By Shawcity Limited

  • Understanding ambient air quality instrument operating ranges

    In order to maximize the performance of an air quality monitoring station, careful selection of instrumentations is essential. One of the key issues is to have a good understanding of what pollutants need to be measured and at what concentrations. There are several different types of air quality monitoring, these include: Trace/Background Monitoring This is performed in areas where ...


    By Ecotech Pty Ltd

  • What is the difference between A PM2.5 Monitor and a PM10 Monitor?

    Ambient air particulate monitoring is of more interest than ever before. The reason is new public awareness of the health effects of small particles suspended in the air, in combination with increased vehicle fleets emitting such particles. ...


    By Opsis AB

  • Continous Emission Monitoring (CEMs)

    Presented in Track B1: CEMs at EUEC 2011,January 31 Phoenix, Arizona   B1.1  | Particulate CEM for wet FGD plant William Averdieck |  Managing ...

  • Why monitor dust in the workplace?

    Almost any place of employment can present a potential threat to health and safety from airborne particulates and aerosols. It is important to note, however, that dust hazards are not necessarily visible to the human eye and that the finest particles can represent the greatest threat because of their ability to travel deepest into the lungs. Effective monitoring is therefore key to the ...


    By Ashtead Technology Ltd

  • Organics Monitoring: A Practical Guide

    Preventing product loss, lowering waste treatment costs, and reducing system maintenance and energy consumption through organics monitoring in the chemical, refining, food, and wastewater treatment industries. Summary Process water and steam condensate contamination includes organic, inorganic, and biological components. Sources of organic contamination include process ...


    By GE Analytical Instruments

  • Thermal Desorption-GC/MS Analysis of polycyclic aromatic hydrocarbons on fine particulates in air

    Polycyclic aromatic hydrocarbons (PAHs) are commonly found throughout the environment in soil, water and adsorbed to fine particulate matter in air. Of the 16 common PAHs, 7 have been classified as animal carcinogens by the International Agency for Research on Cancer (IARC). Resulting from this classification, PAHs are monitored and regulated in the environment. Analysis of PAHs in soil and water ...


    By PerkinElmer, Inc.

  • Why instrument hire makes occupational safety sense

    Background Decisions concerning the acquisition of occupational safety monitoring instrumentation are often made by operational staff that may not have visibility of the full financial implications of their choices. The following article will examine the factors affecting these decisions and explain why a strategic decision to hire instrumentation can deliver substantial and wide-ranging ...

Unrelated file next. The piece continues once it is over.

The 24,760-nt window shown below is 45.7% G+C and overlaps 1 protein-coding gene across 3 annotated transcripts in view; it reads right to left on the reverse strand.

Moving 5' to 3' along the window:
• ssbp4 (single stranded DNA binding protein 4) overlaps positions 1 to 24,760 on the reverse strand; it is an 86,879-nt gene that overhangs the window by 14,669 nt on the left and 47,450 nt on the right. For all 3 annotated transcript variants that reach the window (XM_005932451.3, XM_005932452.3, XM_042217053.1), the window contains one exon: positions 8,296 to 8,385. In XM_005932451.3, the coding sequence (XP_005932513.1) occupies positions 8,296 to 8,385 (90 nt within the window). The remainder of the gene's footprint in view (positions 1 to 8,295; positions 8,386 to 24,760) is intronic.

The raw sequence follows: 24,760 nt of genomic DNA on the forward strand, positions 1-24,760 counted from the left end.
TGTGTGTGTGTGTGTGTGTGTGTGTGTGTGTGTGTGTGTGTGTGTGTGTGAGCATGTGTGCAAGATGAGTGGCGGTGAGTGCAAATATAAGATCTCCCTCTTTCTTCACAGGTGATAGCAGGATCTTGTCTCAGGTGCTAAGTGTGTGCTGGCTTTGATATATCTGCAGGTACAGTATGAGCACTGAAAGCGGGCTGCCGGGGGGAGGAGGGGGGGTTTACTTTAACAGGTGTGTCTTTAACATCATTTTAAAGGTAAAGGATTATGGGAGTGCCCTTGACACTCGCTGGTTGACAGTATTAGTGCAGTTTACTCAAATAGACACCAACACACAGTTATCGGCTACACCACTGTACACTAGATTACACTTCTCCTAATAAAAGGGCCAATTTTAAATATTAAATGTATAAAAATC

By Ashtead Technology Ltd

  • The ‘ins and outs’ of air quality monitoring

    The National Institute for Health and Care Excellence (NICE) recently issued draft guidance on ‘Air pollution - outdoor air quality and health.’ In the following article Jim Mills, Managing Director of Air Monitors Ltd, explains why there will need to be more funding for monitoring if the mitigation measures mentioned in the guidance are to be implemented effectively. Jim also ...


    By Air Monitors Ltd.

  • Designing and Implementing Perimeter Air Monitoring Programs

    Perimeter or fenceline ambient air quality and meteorological monitoring programs have become increasingly valuable at hazardous waste, landfill, dredging, ports, and MGP remediation sites. Air quality monitoring programs protect public health and reduce owner liability ...


    By AECOM

  • Source apportionment of urban particulate matter using hourly resolved trace metals, organics, and inorganic aerosol components

    Abstract Source apportionment analysis of hourly resolved particulate matter (PM) speciation data was performed using positive matrix factorization (PMF). The data were measured at an urban site in downtown Toronto, Canada during two campaign periods (April-July, 2013; November, 2013-February, 2014), and included trace metals, black carbon, and mass spectra for organic and inorganic ...